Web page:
[back] Munchausen's Syndrome by Proxy

DOCTORS' CHILD ABUSE THEORY THAT IS TEARING FAMILIES APART

By Lucy Johnston and Jonathan Calvert

2000 Daily Express

Scores of families are being torn apart by doctors using a highly controversial psychiatric theory to diagnose child abuse by parents.

A growing number of children are being taken into care after their parents are accused of Munchausen’s by proxy—creating illnesses or disorders in someone else to gain medical attention.

Two leading consultants in the field, Professor David Southall and Dr Martin Samuels, have recently been suspended after allegations they falsely accused families. (BB Note: They have been suspended since Dec. 99 and remain under investigation in several official and professional inquiries in UK as well as individual actions by affected families.)

Such is the concern that a support group, Dare to Care, has been set up to help parents. It has assisted 50 families who say they were wrongly accused. All but six—who are still fighting—have now been cleared.

Founder Penny Mellor said some parents are blamed for undiagnosed illnesses in their offspring. Children can be taken away because they display problems that could have been caused by other factors such as an adverse reaction to drugs or routine vaccinations.

She said: "This is legalised kidnapping. It devastates the lives of parents and the children it seeks to protect, who are often put into a loveless and sometimes abusive care system that churns out dysfunctional adults." In one case a mother was accused of breaking her child’s bones. She later proved her son had brittle-bone disease.

In another a four-year-old boy was put on the at-risk register after the mother was accused of trying to suffocate him and burn his skin with corrosive. She later proved his breathing problems and blisters were caused by a severe allergy to foods and chemicals.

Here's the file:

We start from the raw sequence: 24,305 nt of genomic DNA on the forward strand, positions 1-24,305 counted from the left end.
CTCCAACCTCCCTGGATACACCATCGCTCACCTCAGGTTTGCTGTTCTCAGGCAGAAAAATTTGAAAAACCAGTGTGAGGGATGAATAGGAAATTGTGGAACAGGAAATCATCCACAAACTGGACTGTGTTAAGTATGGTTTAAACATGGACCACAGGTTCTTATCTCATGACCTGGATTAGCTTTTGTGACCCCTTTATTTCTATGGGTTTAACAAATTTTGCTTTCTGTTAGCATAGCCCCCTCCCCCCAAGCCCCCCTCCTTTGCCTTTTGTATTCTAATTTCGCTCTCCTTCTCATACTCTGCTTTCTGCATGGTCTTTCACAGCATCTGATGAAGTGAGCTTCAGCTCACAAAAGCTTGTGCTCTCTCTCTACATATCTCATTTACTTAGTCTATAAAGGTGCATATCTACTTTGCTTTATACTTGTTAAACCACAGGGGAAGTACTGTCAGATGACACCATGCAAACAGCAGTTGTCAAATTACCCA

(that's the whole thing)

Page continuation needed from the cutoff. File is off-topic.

Some parents are accused of causing behavioural problems. In one, a pregnant woman and her two hyperactive sons were locked in a psychiatric unit and videoed 24 hours a day for four months at a cost of 100,000. The woman later proved her sons had a severe form of autism and a neurological malfunction, attention deficit disorder.

In a similar case two children aged 12 and 13 were taken into care because of violent and unruly behaviour and now claim they are being physically abused by care staff. A police investigation has been launched into the allegations.

The phrase "Munchausen’s by proxy" was coined in 1977 by Professor Roy Meadow. It was popularised by Professor Southall in the Beverly Allitt case, in which a nurse was jailed for killing four babies in her care and trying to murder nine others.

Perpetrators are said to fit a profile. However, some experts say many of the characteristics of this could apply to non-abusing parents. They include showing an "unnatural" interest in the child’s health, trying to be a perfect mother and even denying they are abusers. Once a case gets to court doctors only have to demonstrate that on the balance of probabilities a parent is abusing a child.

Charles Pragnell, a social care consultant, said that once accused, families stand little chance.

"The system is stacked against them," he said. "Parents often have to face a legal system, social services and police who all work hand in hand with each other."

Express Newspapers, 2000